“It’s a network problem. It’s a logistics problem,” said Gottlieb, the former FDA commissioner. “The testing system is established along contracted pathways. ... You have sticky relationships. There’s no ability in a public health crisis to break those prearranged pathways and shift demand where the supply is.”
This reporting will first explore how testing before COVID-19 was big, but brittle. Then, we will examine how the pandemic caused the infrastructure of American diagnostics to fail repeatedly, precisely as experts predicted. Finally, experts will speak to solutions that dive below the blame game of pandemic politics, and that seek to create a new system of diagnostics that is nimble and reliable, even during a public health emergency.
Before COVID, Congress knew public health needed more resources
Diagnostic testing in America is so complex, even the people who work on the front lines can’t understand how it works.
Zolanlly Brunson leads public health outreach in Coney Island, a neighborhood in Brooklyn known for its famous roller coaster and hot dog stand that is also among the most diverse places on earth. Together Brunson and her team of workers stand on sidewalks and help people find COVID-19 vaccinations and tests for a nonprofit called Brooklyn Community Services.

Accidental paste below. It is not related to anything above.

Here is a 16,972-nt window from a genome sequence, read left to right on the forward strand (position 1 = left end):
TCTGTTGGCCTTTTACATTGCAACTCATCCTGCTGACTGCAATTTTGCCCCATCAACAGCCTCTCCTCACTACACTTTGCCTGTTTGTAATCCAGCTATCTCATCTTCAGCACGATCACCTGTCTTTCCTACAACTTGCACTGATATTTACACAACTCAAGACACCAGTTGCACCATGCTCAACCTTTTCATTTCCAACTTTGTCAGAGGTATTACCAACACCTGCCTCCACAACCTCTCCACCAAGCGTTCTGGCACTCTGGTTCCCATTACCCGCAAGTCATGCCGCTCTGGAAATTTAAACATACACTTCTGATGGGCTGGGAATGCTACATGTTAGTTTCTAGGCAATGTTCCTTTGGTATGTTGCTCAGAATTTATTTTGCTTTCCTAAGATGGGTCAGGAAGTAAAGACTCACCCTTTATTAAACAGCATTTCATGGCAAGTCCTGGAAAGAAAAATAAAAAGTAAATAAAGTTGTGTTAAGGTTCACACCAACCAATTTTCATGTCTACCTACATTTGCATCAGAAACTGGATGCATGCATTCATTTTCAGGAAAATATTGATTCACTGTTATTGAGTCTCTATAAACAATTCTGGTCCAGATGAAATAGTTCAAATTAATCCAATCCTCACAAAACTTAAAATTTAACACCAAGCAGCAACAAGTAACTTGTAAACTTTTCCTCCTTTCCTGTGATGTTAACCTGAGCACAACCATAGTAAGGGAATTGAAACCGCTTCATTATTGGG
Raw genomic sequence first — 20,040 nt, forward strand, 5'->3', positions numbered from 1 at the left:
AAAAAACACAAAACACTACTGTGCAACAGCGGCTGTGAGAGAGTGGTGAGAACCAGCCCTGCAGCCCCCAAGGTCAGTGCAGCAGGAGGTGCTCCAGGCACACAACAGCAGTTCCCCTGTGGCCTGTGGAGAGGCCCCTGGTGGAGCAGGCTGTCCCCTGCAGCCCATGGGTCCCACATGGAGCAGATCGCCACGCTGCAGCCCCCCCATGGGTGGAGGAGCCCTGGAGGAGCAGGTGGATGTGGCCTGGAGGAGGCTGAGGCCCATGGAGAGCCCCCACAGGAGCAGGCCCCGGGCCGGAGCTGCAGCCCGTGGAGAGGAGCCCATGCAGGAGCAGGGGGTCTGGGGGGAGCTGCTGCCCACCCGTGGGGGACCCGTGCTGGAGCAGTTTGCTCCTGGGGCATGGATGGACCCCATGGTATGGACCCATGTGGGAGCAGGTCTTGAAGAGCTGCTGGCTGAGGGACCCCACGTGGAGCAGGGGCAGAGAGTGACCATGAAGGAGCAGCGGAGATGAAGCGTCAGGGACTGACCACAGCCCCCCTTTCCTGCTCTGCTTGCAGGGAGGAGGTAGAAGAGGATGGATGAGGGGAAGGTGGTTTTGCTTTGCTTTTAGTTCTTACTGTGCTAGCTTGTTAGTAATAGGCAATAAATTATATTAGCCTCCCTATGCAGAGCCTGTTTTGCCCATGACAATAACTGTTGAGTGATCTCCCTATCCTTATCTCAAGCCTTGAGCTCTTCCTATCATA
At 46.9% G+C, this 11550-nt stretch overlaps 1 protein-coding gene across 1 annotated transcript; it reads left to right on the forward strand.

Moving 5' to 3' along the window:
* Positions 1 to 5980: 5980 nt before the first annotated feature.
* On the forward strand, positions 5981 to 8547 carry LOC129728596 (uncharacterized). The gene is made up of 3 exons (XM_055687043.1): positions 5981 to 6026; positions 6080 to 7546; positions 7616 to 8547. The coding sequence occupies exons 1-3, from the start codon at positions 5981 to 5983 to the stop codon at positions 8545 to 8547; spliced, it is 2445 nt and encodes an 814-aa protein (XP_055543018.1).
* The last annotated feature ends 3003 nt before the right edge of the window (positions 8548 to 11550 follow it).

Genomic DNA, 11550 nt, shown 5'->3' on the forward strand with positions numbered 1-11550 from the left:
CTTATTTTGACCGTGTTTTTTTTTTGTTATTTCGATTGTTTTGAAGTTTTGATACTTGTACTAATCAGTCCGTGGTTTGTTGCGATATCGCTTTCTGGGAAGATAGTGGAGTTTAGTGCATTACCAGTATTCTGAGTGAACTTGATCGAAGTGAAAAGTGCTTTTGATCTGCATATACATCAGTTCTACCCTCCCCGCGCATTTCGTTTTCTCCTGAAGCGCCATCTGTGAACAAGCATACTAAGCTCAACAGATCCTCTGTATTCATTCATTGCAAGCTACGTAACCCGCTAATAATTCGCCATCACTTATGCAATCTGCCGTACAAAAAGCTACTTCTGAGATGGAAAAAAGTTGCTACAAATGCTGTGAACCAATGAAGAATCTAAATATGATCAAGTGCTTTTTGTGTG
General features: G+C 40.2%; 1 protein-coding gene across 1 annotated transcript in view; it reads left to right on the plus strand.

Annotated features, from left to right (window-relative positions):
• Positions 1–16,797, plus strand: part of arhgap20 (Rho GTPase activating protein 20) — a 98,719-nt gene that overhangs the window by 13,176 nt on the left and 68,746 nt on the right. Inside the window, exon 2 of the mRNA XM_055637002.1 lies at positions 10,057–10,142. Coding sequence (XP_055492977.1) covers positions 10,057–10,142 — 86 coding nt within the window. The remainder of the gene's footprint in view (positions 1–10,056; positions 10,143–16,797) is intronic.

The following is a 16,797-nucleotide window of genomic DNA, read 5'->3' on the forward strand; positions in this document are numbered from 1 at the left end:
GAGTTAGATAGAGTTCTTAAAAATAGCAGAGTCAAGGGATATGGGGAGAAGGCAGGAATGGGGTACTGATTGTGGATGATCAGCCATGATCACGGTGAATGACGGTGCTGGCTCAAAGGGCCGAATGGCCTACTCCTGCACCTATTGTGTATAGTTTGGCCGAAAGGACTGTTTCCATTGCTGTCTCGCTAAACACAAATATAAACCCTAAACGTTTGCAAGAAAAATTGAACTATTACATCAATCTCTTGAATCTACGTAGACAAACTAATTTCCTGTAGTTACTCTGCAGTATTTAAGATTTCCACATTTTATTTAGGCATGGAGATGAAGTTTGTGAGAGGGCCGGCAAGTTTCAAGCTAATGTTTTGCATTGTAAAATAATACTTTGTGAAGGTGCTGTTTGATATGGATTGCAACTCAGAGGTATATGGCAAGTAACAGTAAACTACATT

In December 2021, Brunson needed to get her family tested before a social event. They went to a pop-up site she knew well.
The family waited eight hours. Eventually, they were tested. They got the results that night. Brunson and her son were negative.
Her husband, Steven, had COVID-19.
Brunson’s family life, and the public health effort in Coney Island, fell apart. For safety, Brunson and her son, Steven Jr., moved in with her in-laws, a few miles away. They got tested again, this time at Cumberland Hospital in Brooklyn.
Then she waited and worried. She worried for Steven, who tried during phone calls to disguise his labored breathing. She worried about infecting her in-laws, both in their late 50s. She worried for her own health — she was five months pregnant. She worried for Steven Jr., who missed connecting with his mother on their after-school train ride home.